RS73597. Silver antoninianus, RIC IV 130, RSC IV 43, Hunter III 8, SRCV III 9158, Choice VF, excellent portrait, centered, toned, weight 3.923 g, maximum diameter 22.9 mm, die axis 0o, Rome mint, 247 A.D.; obverse OTACIL SEVERA AVG, draped bust right set on crescent; reverse PIETAS AVGVSTAE (piety of the Emperor), Pietas standing left, veiled, extending right hand, box of incense in left; $100.00 SALE PRICE $90.00


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Pudicitia, modesty and chastity, was for Romans the highest regarded female virtue. For an unmarried girl, pudicitia meant virginity. For a wife, it meant faithfulness and devotion to her husband. Romans loved the story of Arria, an ultimate example of Roman pudicitia. When the emperor Claudius ordered her husband Paetus to end his own life, he hesitated. Arria took his dagger and stabbed herself to set an example, saying, "Paetus, it doesn't hurt."
RB79787. Orichalcum sestertius, RIC IV 209a, Cohen V 55, SRCV III 9169, Hunter III - (p. cxi), aVF, nice portrait, attractive green patina, light corrosion, edge crack, scratches, weight 20.081 g, maximum diameter 32.1 mm, die axis 0o, Rome mint, c. 244 - 245 A.D.; obverse MARCIA OTACIL SEVERA AVG, diademed draped bust right; reverse PVDICITIA AVG, Pudicitia seated left, drawing veil from face with right hand, long transverse scepter in left hand,S C (senatus consulto) in exergue; $95.00 SALE PRICE $85.50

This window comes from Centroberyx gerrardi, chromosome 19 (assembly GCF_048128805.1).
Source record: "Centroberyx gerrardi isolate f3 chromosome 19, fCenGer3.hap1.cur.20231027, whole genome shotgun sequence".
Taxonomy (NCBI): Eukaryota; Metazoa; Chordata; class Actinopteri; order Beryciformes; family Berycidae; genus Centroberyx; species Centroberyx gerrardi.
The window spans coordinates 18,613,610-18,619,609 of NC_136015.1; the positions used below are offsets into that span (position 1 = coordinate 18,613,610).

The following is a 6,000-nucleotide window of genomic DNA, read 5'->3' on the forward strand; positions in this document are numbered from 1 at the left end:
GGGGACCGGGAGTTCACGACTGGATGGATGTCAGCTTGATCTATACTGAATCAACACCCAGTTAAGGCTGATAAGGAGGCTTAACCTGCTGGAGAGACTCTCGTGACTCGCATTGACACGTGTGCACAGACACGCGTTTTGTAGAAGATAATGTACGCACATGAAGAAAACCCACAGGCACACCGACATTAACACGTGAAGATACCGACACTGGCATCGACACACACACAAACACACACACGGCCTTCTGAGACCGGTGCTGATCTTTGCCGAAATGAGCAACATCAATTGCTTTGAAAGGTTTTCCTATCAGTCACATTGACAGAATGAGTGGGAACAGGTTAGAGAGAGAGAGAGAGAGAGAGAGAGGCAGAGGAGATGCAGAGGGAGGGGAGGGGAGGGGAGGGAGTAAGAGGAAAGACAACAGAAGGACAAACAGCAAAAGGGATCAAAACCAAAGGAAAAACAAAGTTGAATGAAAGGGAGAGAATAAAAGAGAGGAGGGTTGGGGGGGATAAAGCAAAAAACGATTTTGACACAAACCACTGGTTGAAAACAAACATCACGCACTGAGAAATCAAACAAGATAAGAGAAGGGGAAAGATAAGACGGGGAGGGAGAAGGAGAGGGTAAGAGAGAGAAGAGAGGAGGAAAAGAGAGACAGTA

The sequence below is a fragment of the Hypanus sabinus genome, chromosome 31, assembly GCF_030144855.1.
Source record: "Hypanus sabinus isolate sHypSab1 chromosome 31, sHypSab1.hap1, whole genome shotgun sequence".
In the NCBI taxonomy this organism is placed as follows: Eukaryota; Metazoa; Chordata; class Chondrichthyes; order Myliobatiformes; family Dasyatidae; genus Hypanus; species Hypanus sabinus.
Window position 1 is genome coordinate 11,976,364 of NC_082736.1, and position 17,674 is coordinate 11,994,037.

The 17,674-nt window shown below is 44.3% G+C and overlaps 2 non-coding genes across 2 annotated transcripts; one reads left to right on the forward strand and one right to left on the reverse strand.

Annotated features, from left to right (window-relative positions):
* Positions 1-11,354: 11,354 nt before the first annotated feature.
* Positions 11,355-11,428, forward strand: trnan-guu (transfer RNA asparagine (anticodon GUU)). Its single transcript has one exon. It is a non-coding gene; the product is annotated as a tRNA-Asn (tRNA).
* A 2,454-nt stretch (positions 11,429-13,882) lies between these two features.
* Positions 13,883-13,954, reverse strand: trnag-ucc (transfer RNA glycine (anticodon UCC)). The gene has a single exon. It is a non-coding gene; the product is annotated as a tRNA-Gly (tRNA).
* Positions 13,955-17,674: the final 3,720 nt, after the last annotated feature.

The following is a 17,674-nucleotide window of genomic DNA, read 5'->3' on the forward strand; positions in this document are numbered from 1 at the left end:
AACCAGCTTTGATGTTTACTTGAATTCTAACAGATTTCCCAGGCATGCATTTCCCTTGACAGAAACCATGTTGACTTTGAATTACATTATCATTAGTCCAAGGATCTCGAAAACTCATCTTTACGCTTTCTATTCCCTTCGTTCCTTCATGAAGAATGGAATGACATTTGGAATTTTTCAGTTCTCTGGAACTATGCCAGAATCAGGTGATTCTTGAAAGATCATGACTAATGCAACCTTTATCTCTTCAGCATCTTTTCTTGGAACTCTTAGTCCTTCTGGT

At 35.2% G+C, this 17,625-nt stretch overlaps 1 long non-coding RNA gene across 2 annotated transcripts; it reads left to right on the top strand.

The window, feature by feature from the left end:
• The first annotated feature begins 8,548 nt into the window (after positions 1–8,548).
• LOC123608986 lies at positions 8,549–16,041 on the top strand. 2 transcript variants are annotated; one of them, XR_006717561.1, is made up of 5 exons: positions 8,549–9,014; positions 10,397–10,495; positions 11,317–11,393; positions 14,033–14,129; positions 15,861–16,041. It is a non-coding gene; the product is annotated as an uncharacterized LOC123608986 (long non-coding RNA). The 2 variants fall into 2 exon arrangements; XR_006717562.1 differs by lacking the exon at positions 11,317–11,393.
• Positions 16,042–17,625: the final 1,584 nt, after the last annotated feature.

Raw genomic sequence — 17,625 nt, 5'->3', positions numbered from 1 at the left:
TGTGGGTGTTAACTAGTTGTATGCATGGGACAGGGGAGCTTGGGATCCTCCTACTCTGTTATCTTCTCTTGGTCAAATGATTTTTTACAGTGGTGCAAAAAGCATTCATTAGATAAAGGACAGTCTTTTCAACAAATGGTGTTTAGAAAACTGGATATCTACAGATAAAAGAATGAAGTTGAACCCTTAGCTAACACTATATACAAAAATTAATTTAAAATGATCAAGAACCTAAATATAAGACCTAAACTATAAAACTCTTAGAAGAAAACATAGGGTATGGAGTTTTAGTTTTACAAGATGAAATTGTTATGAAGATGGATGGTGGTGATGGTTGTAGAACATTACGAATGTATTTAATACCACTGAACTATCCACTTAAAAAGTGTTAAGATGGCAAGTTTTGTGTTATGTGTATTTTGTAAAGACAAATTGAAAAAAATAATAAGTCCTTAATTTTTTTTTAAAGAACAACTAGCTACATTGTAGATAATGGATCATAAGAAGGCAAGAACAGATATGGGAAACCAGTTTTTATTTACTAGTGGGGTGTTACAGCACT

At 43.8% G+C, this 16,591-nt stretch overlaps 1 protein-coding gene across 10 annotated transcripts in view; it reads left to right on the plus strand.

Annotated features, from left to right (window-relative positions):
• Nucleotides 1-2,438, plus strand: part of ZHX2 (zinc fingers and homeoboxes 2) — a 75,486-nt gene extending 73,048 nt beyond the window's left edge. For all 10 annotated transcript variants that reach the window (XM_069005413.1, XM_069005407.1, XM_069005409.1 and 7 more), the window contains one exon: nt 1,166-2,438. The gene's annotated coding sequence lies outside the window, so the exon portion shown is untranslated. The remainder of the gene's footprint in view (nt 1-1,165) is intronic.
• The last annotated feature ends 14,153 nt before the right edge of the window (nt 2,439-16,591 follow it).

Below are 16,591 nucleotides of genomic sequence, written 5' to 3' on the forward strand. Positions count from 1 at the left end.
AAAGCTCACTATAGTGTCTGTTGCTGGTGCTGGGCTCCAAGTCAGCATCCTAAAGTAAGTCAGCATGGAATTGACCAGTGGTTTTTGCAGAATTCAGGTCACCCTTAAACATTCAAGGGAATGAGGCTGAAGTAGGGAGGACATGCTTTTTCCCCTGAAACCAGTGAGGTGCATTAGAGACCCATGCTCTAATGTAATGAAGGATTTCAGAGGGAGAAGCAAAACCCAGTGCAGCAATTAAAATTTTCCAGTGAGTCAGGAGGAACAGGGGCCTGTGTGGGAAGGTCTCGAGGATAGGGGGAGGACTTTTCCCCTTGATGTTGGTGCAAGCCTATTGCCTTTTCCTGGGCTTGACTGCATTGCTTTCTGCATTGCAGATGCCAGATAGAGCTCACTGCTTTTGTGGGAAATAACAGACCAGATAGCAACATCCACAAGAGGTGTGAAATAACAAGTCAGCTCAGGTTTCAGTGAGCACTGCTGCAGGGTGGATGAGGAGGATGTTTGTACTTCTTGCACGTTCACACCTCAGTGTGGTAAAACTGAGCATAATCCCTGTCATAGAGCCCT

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In Roman religion, Concordia was the goddess of agreement, understanding, and marital harmony. The cult of Concordia Augusta ("Majestic Harmony") was of special importance to the imperial household. She is usually depicted wearing a long cloak and holding a patera (sacrificial bowl), a cornucopia (symbol of prosperity), or a caduceus (symbol of peace).
RS84397. Silver antoninianus, RIC IV 125c, RSC IV 4, Hunter III 4, SRCV III 9147, Choice VF, well centered and struck, porous, die wear, weight 4.118 g, maximum diameter 22.4 mm, die axis 180o, Rome mint, c. 245 - 247 A.D.; obverse M OTACIL SEVERA AVG, draped bust right, wearing stephane, crescent behind shoulders; reverse CONCORDIA AVGG (harmony between the two emperors), Concordia seated left, patera in right hand, double cornucopia in left hand; $80.00 SALE PRICE $72.00